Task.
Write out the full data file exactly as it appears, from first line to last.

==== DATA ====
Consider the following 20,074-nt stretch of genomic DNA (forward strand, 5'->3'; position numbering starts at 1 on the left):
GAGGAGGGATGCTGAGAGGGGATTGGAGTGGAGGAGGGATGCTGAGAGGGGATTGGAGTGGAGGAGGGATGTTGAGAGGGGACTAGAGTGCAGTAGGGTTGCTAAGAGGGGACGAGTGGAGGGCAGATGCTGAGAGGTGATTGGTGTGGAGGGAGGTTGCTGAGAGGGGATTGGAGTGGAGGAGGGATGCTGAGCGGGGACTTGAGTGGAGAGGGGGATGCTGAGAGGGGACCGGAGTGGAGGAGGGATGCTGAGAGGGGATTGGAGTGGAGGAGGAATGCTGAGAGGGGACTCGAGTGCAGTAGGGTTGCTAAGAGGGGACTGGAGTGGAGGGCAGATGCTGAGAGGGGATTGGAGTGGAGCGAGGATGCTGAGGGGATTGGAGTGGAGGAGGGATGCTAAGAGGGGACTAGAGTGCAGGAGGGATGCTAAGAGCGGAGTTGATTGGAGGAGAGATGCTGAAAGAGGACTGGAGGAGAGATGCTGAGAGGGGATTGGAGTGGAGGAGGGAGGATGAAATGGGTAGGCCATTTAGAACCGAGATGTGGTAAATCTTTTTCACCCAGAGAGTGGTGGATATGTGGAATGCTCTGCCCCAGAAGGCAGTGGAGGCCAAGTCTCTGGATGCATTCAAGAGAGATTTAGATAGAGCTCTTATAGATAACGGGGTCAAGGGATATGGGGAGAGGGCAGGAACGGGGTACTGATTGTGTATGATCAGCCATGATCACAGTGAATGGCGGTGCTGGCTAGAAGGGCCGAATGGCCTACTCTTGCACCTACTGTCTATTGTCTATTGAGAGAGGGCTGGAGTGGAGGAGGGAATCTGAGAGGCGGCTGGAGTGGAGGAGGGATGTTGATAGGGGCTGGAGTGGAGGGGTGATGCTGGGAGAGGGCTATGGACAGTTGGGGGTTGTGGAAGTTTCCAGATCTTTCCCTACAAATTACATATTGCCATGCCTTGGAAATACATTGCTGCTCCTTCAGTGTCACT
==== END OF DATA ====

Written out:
Consider the following 20,074-nt stretch of genomic DNA (forward strand, 5'->3'; position numbering starts at 1 on the left):
GAGGAGGGATGCTGAGAGGGGATTGGAGTGGAGGAGGGATGCTGAGAGGGGATTGGAGTGGAGGAGGGATGTTGAGAGGGGACTAGAGTGCAGTAGGGTTGCTAAGAGGGGACGAGTGGAGGGCAGATGCTGAGAGGTGATTGGTGTGGAGGGAGGTTGCTGAGAGGGGATTGGAGTGGAGGAGGGATGCTGAGCGGGGACTTGAGTGGAGAGGGGGATGCTGAGAGGGGACCGGAGTGGAGGAGGGATGCTGAGAGGGGATTGGAGTGGAGGAGGAATGCTGAGAGGGGACTCGAGTGCAGTAGGGTTGCTAAGAGGGGACTGGAGTGGAGGGCAGATGCTGAGAGGGGATTGGAGTGGAGCGAGGATGCTGAGGGGATTGGAGTGGAGGAGGGATGCTAAGAGGGGACTAGAGTGCAGGAGGGATGCTAAGAGCGGAGTTGATTGGAGGAGAGATGCTGAAAGAGGACTGGAGGAGAGATGCTGAGAGGGGATTGGAGTGGAGGAGGGAGGATGAAATGGGTAGGCCATTTAGAACCGAGATGTGGTAAATCTTTTTCACCCAGAGAGTGGTGGATATGTGGAATGCTCTGCCCCAGAAGGCAGTGGAGGCCAAGTCTCTGGATGCATTCAAGAGAGATTTAGATAGAGCTCTTATAGATAACGGGGTCAAGGGATATGGGGAGAGGGCAGGAACGGGGTACTGATTGTGTATGATCAGCCATGATCACAGTGAATGGCGGTGCTGGCTAGAAGGGCCGAATGGCCTACTCTTGCACCTACTGTCTATTGTCTATTGAGAGAGGGCTGGAGTGGAGGAGGGAATCTGAGAGGCGGCTGGAGTGGAGGAGGGATGTTGATAGGGGCTGGAGTGGAGGGGTGATGCTGGGAGAGGGCTATGGACAGTTGGGGGTTGTGGAAGTTTCCAGATCTTTCCCTACAAATTACATATTGCCATGCCTTGGAAATACATTGCTGCTCCTTCAGTGTCACT